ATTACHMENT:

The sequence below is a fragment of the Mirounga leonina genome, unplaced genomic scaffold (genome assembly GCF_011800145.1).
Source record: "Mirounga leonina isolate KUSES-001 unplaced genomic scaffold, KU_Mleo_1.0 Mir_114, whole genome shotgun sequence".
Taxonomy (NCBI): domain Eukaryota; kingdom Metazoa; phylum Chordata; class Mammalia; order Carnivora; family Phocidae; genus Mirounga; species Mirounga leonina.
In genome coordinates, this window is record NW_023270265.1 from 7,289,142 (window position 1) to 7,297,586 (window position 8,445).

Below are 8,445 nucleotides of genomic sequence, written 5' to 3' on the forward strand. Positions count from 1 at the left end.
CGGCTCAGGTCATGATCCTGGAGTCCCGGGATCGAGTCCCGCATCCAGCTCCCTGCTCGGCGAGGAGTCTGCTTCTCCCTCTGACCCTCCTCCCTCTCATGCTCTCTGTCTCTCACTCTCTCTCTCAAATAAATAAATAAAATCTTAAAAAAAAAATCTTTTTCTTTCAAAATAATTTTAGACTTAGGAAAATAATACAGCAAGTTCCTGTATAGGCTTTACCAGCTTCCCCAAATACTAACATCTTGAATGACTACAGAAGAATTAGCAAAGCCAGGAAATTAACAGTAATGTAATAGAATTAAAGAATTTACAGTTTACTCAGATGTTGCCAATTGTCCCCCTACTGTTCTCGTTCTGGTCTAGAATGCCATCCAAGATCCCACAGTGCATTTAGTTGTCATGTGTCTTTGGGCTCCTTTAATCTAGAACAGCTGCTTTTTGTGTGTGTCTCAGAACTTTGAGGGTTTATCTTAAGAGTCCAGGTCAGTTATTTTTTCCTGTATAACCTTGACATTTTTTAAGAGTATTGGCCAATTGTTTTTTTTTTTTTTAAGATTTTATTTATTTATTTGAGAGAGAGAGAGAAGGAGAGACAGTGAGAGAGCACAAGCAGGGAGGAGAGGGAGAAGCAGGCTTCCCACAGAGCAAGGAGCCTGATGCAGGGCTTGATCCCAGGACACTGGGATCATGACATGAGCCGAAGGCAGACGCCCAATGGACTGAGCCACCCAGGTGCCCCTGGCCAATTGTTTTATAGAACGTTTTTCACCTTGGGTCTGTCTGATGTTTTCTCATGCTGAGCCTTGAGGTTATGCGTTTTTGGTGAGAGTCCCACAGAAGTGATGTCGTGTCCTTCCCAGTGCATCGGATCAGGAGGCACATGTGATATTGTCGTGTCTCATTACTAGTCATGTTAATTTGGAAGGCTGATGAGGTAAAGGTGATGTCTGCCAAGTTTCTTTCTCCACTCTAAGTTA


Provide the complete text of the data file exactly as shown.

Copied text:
The sequence below is a fragment of the Mirounga leonina genome, unplaced genomic scaffold (genome assembly GCF_011800145.1).
Source record: "Mirounga leonina isolate KUSES-001 unplaced genomic scaffold, KU_Mleo_1.0 Mir_114, whole genome shotgun sequence".
Taxonomy (NCBI): domain Eukaryota; kingdom Metazoa; phylum Chordata; class Mammalia; order Carnivora; family Phocidae; genus Mirounga; species Mirounga leonina.
In genome coordinates, this window is record NW_023270265.1 from 7,289,142 (window position 1) to 7,297,586 (window position 8,445).

Below are 8,445 nucleotides of genomic sequence, written 5' to 3' on the forward strand. Positions count from 1 at the left end.
CGGCTCAGGTCATGATCCTGGAGTCCCGGGATCGAGTCCCGCATCCAGCTCCCTGCTCGGCGAGGAGTCTGCTTCTCCCTCTGACCCTCCTCCCTCTCATGCTCTCTGTCTCTCACTCTCTCTCTCAAATAAATAAATAAAATCTTAAAAAAAAAATCTTTTTCTTTCAAAATAATTTTAGACTTAGGAAAATAATACAGCAAGTTCCTGTATAGGCTTTACCAGCTTCCCCAAATACTAACATCTTGAATGACTACAGAAGAATTAGCAAAGCCAGGAAATTAACAGTAATGTAATAGAATTAAAGAATTTACAGTTTACTCAGATGTTGCCAATTGTCCCCCTACTGTTCTCGTTCTGGTCTAGAATGCCATCCAAGATCCCACAGTGCATTTAGTTGTCATGTGTCTTTGGGCTCCTTTAATCTAGAACAGCTGCTTTTTGTGTGTGTCTCAGAACTTTGAGGGTTTATCTTAAGAGTCCAGGTCAGTTATTTTTTCCTGTATAACCTTGACATTTTTTAAGAGTATTGGCCAATTGTTTTTTTTTTTTTTAAGATTTTATTTATTTATTTGAGAGAGAGAGAGAAGGAGAGACAGTGAGAGAGCACAAGCAGGGAGGAGAGGGAGAAGCAGGCTTCCCACAGAGCAAGGAGCCTGATGCAGGGCTTGATCCCAGGACACTGGGATCATGACATGAGCCGAAGGCAGACGCCCAATGGACTGAGCCACCCAGGTGCCCCTGGCCAATTGTTTTATAGAACGTTTTTCACCTTGGGTCTGTCTGATGTTTTCTCATGCTGAGCCTTGAGGTTATGCGTTTTTGGTGAGAGTCCCACAGAAGTGATGTCGTGTCCTTCCCAGTGCATCGGATCAGGAGGCACATGTGATATTGTCGTGTCTCATTACTAGTCATGTTAATTTGGAAGGCTGATGAGGTAAAGGTGATGTCTGCCAAGTTTCTTTCTCCACTCTAAGTTA